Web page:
NAT Scrubber Decision

NAT Reiterates Scrubber Decision

The 2017 decision not to install scrubbers on its tankers is proving to have been a correct one, Bermuda-based shipping company Nordic American Tankers (NAT) said following a new report on potential bans of exhaust cleaning systems in ports.

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The company reacted to a Reuters report from March 19 which revealed that Norway was considering a total ban on the use of scrubbers.

“An increased number of ports now prohibit or impose strict requirements on the use of scrubbers, which purify emissions from large ships,” the company said.

“The scrubber cleans the exhaust from vessels for sulphur and emit impure water into the sea, and that is what the ports now will put an end to. Therefore, we still do not see that this new requirement is an issue for NAT.”

NAT noted it was “steadfast” on its decision that scrubbers are not a solution for the company ahead of the IMO 2020 implementation based upon a conservative financial policy, adding that it “does not take on risk it does not have to”.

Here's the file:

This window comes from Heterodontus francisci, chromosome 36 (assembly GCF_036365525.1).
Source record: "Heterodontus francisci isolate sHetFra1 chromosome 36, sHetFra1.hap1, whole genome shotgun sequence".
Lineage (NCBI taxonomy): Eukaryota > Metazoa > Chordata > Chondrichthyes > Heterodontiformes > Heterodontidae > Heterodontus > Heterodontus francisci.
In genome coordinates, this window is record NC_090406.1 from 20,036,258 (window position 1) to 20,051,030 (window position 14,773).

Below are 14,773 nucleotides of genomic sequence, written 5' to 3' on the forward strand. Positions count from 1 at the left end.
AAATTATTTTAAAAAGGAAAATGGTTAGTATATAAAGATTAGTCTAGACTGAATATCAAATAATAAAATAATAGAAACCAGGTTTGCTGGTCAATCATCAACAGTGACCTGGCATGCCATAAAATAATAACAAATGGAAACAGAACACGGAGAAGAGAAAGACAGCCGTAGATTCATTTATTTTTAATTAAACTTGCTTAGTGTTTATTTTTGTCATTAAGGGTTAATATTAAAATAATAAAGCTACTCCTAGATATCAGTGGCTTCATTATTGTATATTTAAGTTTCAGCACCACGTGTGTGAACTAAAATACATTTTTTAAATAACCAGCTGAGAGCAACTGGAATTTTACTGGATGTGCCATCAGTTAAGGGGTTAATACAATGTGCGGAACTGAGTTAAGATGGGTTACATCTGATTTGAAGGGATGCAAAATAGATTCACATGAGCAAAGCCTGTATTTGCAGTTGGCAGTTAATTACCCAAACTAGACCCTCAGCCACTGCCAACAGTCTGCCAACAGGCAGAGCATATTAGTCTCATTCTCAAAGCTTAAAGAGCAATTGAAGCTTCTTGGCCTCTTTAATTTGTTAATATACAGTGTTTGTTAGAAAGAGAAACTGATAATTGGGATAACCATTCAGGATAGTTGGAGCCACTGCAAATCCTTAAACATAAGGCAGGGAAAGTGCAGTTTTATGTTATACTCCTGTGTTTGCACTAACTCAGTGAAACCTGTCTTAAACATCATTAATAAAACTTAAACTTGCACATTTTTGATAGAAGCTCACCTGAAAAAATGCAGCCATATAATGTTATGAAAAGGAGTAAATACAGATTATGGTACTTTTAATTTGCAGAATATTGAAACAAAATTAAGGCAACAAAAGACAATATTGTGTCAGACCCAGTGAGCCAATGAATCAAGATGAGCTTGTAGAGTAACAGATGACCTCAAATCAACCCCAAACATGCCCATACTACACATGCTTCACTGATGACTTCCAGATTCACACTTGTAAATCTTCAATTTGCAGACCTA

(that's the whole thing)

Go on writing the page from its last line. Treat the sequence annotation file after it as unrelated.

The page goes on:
Reports of a potential Norwegian ban on the use of scrubbers around its fjords follow decisions made by the ports of Singapore, China and UAE’s Fujairah to ban wash water discharge from open-loop cleaning systems.

Additionally, individual ports in Finland, Lithuania, Ireland and Russia, have all banned or restricted such equipment, Reuters said, adding that one British port has occasionally imposed restrictions.

The stance on scrubber use is not unilateral globally, as Japan recently said it would not ban open-loop scrubbers. The country said the decision was based on a report from its Ministry of Land, Infrastructure, Transport and Tourism (MLIT) which concluded that wash water from open-loop scrubbers does not present a significant threat to the marine environment.

A three-year study published by the Clean Shipping Alliance 2020 (CSA 2020) also noted that samples analysed over three years were consistently well within the allowable IMO criteria and regulatory limits. The Carnival-led study collected 281 wash water samples from 53 scrubber-equipped cruise ships.